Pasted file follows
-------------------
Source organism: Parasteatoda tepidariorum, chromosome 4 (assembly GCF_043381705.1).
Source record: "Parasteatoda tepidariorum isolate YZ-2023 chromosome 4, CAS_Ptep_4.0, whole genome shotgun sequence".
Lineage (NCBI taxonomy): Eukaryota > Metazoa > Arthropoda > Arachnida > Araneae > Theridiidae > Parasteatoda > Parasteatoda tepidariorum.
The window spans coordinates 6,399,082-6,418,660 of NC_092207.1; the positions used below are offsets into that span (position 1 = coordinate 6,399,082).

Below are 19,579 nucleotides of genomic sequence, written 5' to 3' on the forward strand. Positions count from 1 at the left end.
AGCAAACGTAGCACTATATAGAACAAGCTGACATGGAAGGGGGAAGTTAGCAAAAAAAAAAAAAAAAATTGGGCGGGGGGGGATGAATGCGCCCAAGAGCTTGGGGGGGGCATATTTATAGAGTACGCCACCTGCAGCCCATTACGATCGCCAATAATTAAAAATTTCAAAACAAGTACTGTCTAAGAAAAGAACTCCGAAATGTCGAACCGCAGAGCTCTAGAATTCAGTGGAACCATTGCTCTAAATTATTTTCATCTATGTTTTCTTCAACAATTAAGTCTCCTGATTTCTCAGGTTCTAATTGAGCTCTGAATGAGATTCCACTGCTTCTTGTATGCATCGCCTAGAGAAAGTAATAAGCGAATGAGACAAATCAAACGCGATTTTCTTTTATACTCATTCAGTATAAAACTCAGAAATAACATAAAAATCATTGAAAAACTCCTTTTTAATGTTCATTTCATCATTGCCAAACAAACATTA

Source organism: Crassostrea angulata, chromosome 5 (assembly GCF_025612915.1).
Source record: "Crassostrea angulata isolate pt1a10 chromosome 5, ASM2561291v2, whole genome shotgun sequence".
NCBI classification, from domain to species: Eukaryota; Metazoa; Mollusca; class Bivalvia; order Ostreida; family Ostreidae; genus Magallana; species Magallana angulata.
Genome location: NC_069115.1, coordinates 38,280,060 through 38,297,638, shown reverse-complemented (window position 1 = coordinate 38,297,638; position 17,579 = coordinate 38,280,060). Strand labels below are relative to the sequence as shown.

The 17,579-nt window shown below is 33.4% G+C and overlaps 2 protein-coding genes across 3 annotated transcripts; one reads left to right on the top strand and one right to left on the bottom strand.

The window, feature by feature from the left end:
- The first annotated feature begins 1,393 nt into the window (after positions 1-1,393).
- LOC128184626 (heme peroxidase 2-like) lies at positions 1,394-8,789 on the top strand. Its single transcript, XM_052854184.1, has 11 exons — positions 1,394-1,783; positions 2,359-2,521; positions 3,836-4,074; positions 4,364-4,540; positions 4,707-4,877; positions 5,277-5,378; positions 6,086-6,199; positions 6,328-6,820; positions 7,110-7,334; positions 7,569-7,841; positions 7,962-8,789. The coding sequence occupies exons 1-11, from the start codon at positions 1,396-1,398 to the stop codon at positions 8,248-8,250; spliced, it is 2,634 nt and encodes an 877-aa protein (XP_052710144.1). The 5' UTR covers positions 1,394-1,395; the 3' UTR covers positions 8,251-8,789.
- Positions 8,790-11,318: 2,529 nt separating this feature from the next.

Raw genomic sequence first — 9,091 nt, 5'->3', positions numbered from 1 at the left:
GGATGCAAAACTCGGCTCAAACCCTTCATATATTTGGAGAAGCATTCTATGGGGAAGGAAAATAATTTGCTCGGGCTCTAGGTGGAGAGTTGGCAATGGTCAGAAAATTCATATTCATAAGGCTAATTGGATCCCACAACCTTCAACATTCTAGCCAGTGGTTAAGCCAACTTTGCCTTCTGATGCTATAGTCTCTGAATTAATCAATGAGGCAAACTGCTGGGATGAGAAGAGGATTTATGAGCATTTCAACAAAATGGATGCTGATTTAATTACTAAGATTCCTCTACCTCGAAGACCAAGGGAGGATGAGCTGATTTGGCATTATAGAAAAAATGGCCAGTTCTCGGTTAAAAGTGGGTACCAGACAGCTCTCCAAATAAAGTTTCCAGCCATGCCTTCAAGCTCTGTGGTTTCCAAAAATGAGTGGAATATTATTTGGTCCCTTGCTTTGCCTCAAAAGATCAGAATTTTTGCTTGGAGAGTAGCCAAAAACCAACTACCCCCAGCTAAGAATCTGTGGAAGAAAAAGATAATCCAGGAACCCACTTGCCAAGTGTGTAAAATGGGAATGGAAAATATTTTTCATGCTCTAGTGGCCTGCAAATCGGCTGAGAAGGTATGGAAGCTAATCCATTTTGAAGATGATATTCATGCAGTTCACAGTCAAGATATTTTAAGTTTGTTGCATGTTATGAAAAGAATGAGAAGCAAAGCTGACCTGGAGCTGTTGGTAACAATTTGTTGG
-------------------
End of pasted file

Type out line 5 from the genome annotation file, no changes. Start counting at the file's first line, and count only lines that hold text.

Below are 19,579 nucleotides of genomic sequence, written 5' to 3' on the forward strand. Positions count from 1 at the left end.